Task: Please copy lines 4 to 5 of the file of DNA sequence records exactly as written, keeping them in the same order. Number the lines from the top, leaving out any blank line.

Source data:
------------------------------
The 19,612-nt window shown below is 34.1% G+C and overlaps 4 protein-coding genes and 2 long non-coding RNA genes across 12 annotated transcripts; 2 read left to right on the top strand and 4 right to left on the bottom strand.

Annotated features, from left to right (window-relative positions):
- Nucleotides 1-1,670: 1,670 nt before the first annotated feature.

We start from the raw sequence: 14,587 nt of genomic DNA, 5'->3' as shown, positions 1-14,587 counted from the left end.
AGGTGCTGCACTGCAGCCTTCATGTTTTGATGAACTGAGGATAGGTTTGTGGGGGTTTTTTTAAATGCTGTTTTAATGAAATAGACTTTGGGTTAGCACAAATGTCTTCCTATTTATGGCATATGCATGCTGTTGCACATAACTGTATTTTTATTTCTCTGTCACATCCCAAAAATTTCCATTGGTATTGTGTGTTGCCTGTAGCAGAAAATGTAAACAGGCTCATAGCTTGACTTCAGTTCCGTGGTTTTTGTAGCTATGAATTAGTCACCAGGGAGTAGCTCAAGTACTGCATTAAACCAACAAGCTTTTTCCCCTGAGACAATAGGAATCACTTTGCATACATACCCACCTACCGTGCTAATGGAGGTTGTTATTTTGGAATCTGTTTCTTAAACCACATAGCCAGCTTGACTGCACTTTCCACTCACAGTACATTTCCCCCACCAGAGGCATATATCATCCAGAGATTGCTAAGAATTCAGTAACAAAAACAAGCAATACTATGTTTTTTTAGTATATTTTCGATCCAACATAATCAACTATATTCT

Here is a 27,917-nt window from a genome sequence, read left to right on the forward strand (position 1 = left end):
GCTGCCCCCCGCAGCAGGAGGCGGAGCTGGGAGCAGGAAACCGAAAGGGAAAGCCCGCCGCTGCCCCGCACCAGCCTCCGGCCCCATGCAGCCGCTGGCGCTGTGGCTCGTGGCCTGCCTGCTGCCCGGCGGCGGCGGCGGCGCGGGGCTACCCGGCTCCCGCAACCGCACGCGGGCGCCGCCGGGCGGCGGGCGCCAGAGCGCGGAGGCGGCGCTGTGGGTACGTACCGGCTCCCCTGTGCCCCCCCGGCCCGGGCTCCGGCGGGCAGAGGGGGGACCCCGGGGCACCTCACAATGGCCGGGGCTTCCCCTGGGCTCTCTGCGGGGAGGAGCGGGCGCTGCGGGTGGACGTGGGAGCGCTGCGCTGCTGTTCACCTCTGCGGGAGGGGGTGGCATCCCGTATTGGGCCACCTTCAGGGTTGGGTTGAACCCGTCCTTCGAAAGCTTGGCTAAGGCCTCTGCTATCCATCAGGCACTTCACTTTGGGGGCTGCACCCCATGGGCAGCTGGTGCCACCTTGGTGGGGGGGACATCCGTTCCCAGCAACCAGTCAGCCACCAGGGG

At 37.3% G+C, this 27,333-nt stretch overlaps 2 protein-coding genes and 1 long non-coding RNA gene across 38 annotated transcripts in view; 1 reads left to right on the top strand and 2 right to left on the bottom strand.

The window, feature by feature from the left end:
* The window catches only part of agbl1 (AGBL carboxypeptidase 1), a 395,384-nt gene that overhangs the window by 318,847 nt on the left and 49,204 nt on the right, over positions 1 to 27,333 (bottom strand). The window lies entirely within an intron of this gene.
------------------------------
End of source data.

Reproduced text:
We start from the raw sequence: 14,587 nt of genomic DNA, 5'->3' as shown, positions 1-14,587 counted from the left end.
AGGTGCTGCACTGCAGCCTTCATGTTTTGATGAACTGAGGATAGGTTTGTGGGGGTTTTTTTAAATGCTGTTTTAATGAAATAGACTTTGGGTTAGCACAAATGTCTTCCTATTTATGGCATATGCATGCTGTTGCACATAACTGTATTTTTATTTCTCTGTCACATCCCAAAAATTTCCATTGGTATTGTGTGTTGCCTGTAGCAGAAAATGTAAACAGGCTCATAGCTTGACTTCAGTTCCGTGGTTTTTGTAGCTATGAATTAGTCACCAGGGAGTAGCTCAAGTACTGCATTAAACCAACAAGCTTTTTCCCCTGAGACAATAGGAATCACTTTGCATACATACCCACCTACCGTGCTAATGGAGGTTGTTATTTTGGAATCTGTTTCTTAAACCACATAGCCAGCTTGACTGCACTTTCCACTCACAGTACATTTCCCCCACCAGAGGCATATATCATCCAGAGATTGCTAAGAATTCAGTAACAAAAACAAGCAATACTATGTTTTTTTAGTATATTTTCGATCCAACATAATCAACTATATTCT